Honey bees, pests and diseases
Honey bees contribute directly to sustainable local food production and more broadly, through pollination, to crop production. They are susceptible to pests and diseases, which have increased significantly in the UK over the last 5 to 10 years. Current widespread risks include American Foulbrood and European Foulbrood, varroa mites and associated viruses. Colony losses due to varroa infestation have increased since 2001. This is a result of the mites’ developing resistance to available pyrethroid varroacides and the limited alternative treatments. Potential exotic risks include the small hive beetle, parasitic brood mites (Tropilaelaps species) and undesirable species such as the Asian hornet. The management of pests and diseases in hives to the lowest levels achievable, in particular through integrated pest management, is needed in order to reduce the risk of further spread to nearby apiaries. It is also necessary to sustain the role of honey bees in pollinating crops and to minimise lost honey production.
The health of bees is concerned with anything that potentially harms honey bees, including bacteria, viruses, arachnids (e.g. mites), insects, fungi and other pathogens, which cause disease or feed on bees, as well as adverse effects caused by other threats, such as undesirable species that prey on colonies, the misuse of pesticides and the impact of climate change.
Source: Defra ‘Healthy Bees Protecting and improving the health of honey bees in England and Wales March 2009’
The aim of these pages is to signpost where beekeepers (or those interested in becoming beekeepers who want to know a bit more on what is involved in keeping bees) can find information about bee pests and diseases.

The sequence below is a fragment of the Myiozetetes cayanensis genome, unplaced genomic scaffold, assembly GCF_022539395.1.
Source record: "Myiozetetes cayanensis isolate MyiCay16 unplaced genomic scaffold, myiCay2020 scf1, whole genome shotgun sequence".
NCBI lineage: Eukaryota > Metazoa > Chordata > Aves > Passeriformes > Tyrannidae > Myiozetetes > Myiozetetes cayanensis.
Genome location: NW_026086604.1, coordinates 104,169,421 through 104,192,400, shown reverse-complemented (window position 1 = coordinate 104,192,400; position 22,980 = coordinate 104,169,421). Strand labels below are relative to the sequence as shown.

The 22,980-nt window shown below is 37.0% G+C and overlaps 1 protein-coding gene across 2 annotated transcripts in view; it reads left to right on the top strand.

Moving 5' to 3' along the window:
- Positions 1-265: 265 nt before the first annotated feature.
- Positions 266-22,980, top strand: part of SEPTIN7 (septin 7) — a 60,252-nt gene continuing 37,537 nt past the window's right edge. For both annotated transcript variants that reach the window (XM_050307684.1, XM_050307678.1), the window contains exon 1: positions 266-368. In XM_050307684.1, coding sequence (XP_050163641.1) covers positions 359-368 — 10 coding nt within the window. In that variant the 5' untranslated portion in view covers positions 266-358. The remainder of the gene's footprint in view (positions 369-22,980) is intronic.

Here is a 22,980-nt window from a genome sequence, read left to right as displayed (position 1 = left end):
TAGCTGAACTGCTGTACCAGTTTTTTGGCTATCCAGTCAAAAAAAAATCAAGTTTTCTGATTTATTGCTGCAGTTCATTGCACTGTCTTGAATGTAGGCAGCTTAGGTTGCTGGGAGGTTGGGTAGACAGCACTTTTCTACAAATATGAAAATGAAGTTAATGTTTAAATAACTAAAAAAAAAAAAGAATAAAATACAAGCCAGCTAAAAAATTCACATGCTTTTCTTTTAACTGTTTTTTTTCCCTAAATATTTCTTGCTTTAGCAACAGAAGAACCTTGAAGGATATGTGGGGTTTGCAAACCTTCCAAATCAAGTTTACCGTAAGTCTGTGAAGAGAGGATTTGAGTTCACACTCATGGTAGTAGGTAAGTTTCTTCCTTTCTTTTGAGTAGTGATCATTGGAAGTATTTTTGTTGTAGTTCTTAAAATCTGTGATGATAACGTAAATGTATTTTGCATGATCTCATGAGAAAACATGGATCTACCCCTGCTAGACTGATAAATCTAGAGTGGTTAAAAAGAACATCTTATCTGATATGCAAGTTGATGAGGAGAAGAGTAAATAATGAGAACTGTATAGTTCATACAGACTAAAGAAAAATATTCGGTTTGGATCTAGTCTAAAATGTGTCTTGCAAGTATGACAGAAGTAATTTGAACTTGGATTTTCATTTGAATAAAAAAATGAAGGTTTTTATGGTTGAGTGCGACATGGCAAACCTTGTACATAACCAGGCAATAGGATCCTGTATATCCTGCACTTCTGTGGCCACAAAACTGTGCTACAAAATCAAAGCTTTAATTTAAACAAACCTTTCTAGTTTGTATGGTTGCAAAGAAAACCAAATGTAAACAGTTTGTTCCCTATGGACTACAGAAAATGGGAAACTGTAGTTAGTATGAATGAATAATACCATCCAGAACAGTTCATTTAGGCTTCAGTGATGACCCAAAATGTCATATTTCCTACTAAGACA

Healthy Bees and Brood
Before considering bee diseases and pests it is important for all beekeepers to be able to recognise healthy adult bees, eggs, lavae and sealed brood. The gallery on Beebase provides a series of images showing healthy and unhealthy bees, brood and eggs:
Key Resource – BeeBase
BeeBase is the Animal and Plant Health Agency’s (APHA) National Bee Unit website. It is designed for beekeepers and supports Defra, Welsh Government and Scotland’s Bee Health Programmes and the Healthy Bees Plan, which set out to protect and sustain our valuable national bee stocks.
By registering your bees on BeeBase, Defra is able to give you guidance on bee diseases in your area. In addition, their inspectors undertake statutory inspections for notifiable diseases (currently American and European Foulbrood, Small Hive Beetle and Tropilaelaps mites). Registering your hives and apiaries in BeeBase is strongly recommended for all members of OBKA.
Government advice on bee health
The following UK Government leaflet gives advice of specific aspects of bee health that is covered by statute, including the notifiable diseases and import and export of bees.
Information on identifying bee brood diseases and adult bee pests, diseases and disorders
There are many web-based resources dealing with bee disease. Some are very helpful; others less so. In general, advice provided by government agencies and universities is reliable. The following examples are from the UK, the State of Victoria, Australia, and New Zealand government agencies:
The National Bee Unit: Common Pests, Diseases and Disorders of the Adult Honey Bee (PDF download, as above)
The following links are to The Management Agency, National American Foulbrood Pest Management Plan New Zealand:
Leaflet: Diagnosis of Common Honey Bee Brood Diseases and Parasitic Mite Syndrome (PDF download; 1.6Mb)
Notifiable Diseases and Pests
The notifiable diseases and pests of Honey Bees which you are required to report by law, are:
American and European Foulbrood – see links above
Asian Hornet: Management of the Asian Hornet threat is covered by Invasive Species legalisation while the four bee diseases are managed under specific bee disease legalisation. As a result, the reporting and management of the Asian Hornet threat differs from that of the four notifiable bee diseases and is covered on our page on Asian Hornet.
Regional Bee Inspector
If you believe that you have a notifiable disease you should immediately contact your Regional Bee Inspector. The one that covers you area can be found on BeeBase here.